The ADRs were found more in female patients 28 (1.3%) than males 20 (1.03%) which are similar as reported by studies from Allopathic system.,, There were more number of ADRs from old age group (>40 years) patients 25 (1.27%) than other group (between 1–40 and <1 year) [Table 1] and [Table 2] this could be as females, children and old age group are believed to have low immunity (Alpabalayukta) and more susceptible for drug sensitivity.,
Season (Kala) one of the very important factor to considered during Ayurvedic treatment. It was observed that more numbers of ADR were seen in the Northern solstice period (Adanakala) 25 (1.18%) than the Southern solstice (Visargakala) 23 (1.10%). As Ayurveda believed, the Southern solstice is best for preventing the occurrence of diseases. In our study, it was observed that in Northern solstice occurrences of ADRs are more. Therefore, Ayurveda suggests the assessment of season before administering therapy plays a vital role in preventing drug events.
Wills and Brown ADR classification suggested that Type A reactions, 20 (38.46%) were more followed by Type U, which is unexplainable with Ayurvedic pharmacology (Rasapancaka). The study also observed Type D reactions, which might be due to a fault in drug delivery, which include the organoleptic character. One event was immaterialist wherein, suspected drug/therapy has no role in the occurrence of event hence, termed under pseudo allergic reaction.,
7 (13.36%) hypersensitive reactions observed in the present study and these are less than other reported studies. The cause would be selective drug allergy, idiosyncrasy, or pseudo allergic reactions to drugs. Familial (Type F) reactions were observed in 4 (07.69%). These types of reactions were seen in susceptible individuals by administration of drugs that are opposite to genetic constitution (Prakriti). There were no Type B, E, and G reactions, as the study was of short period the Type G (genetic toxicity) reactions, and Type B reactions (ADRs are related to microbial growth) could not be observed.
The causality assessment by WHO scale and Naranjo's ADR probability suggested possible and probable were more since, reactions were observed because of not only the drug, but also other factors like method of preparation of medicines, or improper diagnosis of disease.
Severity wise classification shows that moderate 20 (38.46%) to mild 30 (57.69%) reactions were more compare to severe 02 (03.84%). Wherein, other medical system results showed more severe (10.9%) reaction than other types. In observed ADRs, complete recovery was achieved in most and no permanent disability was seen and can be manageable over a period.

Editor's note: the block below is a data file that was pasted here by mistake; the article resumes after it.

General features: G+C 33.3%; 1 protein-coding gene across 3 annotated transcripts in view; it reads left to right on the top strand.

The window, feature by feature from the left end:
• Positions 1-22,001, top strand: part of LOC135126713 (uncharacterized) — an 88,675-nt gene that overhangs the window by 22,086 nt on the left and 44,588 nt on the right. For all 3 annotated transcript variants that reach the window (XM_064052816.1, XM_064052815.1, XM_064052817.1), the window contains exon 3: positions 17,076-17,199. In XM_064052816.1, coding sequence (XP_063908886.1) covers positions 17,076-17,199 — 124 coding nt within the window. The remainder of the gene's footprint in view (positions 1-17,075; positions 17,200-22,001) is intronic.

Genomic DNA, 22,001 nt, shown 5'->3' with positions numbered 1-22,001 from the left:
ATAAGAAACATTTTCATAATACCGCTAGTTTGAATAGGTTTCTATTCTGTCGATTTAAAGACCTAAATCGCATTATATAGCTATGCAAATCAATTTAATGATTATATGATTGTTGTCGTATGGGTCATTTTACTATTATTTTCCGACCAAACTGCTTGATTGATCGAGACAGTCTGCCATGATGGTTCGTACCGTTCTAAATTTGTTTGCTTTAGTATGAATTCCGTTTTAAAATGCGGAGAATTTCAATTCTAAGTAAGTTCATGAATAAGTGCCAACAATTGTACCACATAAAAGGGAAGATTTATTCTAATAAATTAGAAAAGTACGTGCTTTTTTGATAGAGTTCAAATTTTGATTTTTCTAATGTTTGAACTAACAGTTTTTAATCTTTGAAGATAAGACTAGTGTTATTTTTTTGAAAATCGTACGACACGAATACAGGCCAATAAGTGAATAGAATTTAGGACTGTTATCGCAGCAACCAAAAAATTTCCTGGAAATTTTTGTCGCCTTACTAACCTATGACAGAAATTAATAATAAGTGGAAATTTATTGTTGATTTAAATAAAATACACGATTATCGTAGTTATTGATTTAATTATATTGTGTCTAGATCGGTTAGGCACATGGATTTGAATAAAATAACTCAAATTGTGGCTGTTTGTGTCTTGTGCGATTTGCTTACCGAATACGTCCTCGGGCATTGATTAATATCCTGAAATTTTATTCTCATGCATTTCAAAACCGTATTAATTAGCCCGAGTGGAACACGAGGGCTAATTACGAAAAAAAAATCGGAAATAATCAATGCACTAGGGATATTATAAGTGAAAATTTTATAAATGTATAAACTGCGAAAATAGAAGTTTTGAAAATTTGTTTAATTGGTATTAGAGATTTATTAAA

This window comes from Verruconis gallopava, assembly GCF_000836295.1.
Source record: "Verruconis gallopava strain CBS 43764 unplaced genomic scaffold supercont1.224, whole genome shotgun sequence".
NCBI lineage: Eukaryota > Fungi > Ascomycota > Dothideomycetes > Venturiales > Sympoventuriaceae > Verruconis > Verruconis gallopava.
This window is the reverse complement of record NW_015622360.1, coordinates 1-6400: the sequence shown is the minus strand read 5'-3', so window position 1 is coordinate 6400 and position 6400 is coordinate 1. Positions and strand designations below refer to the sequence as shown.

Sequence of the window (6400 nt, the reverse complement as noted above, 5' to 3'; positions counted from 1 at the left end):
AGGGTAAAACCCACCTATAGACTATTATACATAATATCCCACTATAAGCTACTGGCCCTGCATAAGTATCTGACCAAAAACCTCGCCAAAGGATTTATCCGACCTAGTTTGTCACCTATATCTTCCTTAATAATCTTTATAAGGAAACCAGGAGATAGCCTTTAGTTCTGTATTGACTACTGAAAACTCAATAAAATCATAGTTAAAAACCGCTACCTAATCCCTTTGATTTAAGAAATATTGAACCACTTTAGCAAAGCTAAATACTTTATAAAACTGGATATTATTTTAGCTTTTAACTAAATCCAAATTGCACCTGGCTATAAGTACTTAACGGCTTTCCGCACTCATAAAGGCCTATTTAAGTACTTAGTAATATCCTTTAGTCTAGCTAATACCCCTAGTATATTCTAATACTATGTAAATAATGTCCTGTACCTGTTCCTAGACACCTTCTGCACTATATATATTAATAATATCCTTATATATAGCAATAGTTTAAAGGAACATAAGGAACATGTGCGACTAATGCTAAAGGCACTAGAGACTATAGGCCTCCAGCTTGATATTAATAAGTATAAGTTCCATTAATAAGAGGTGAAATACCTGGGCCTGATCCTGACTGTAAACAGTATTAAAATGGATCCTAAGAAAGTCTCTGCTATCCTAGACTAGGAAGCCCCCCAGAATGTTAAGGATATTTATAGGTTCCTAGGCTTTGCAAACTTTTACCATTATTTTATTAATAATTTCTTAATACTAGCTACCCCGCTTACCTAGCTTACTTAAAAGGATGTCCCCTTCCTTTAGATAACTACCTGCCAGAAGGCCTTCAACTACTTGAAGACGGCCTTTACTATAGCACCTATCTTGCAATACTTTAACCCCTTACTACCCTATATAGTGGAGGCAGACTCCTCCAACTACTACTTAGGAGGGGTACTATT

Therapy wise classification of occurrence of ADR suggested that more number were related to Panchakarma (detoxification process) treatment and most of them predominantly by an iatrogenic factor, of these very few were severe. Hence, Ayurveda has laid special precautions while practicing Panchakarma. Second main cause was found to be classical medications, and the reason could be irrational prescription, improper preparation or over dose of medication. There is misbelief that Rasaushadi are toxic and not safe in the community, but the current study shows ADRs pertaining to Rasaushadi were less in comparison to others.
GI system was most affected organ system by ADRs which could be due to the fact that oral is major route of drug administration in Ayurveda and site of digestion (Agni) is stomach and Ayurveda believe that most of the diseases occurring in human body is because of impaired digestion (Agnimandya). Skin related ADRs were second highest among the organ system affected; this could be because after the oral administration, skin is the second largest route of drug administration in Ayurveda and primary organ where, first sensitive reactions exhibits. Most of the hypersensitive reactions irrespective of drugs are seen on the skin. There were no cardio vascular, central nervous system and kidney related symptoms suggesting that Ayurvedic ADRs are mostly mild, self-limiting and do not affect the major systems.
Vata-Pitta Prakriti patients were maximum sufferers of ADRs rather than other Prakriti signifies that, among the Dwandvaja Prakriti (two-fold of constitution), Vata-Pitta Prakriti is most vulnerable  and Vata predominant  persons are more prone for drug events probably as Vata Prakriti is said to be nastiest among other Prakriti. No Ekadoshaja Prakriti (single constitution) patients were reported in our study as it is difficult to find Ekadoshaja Prakriti persons.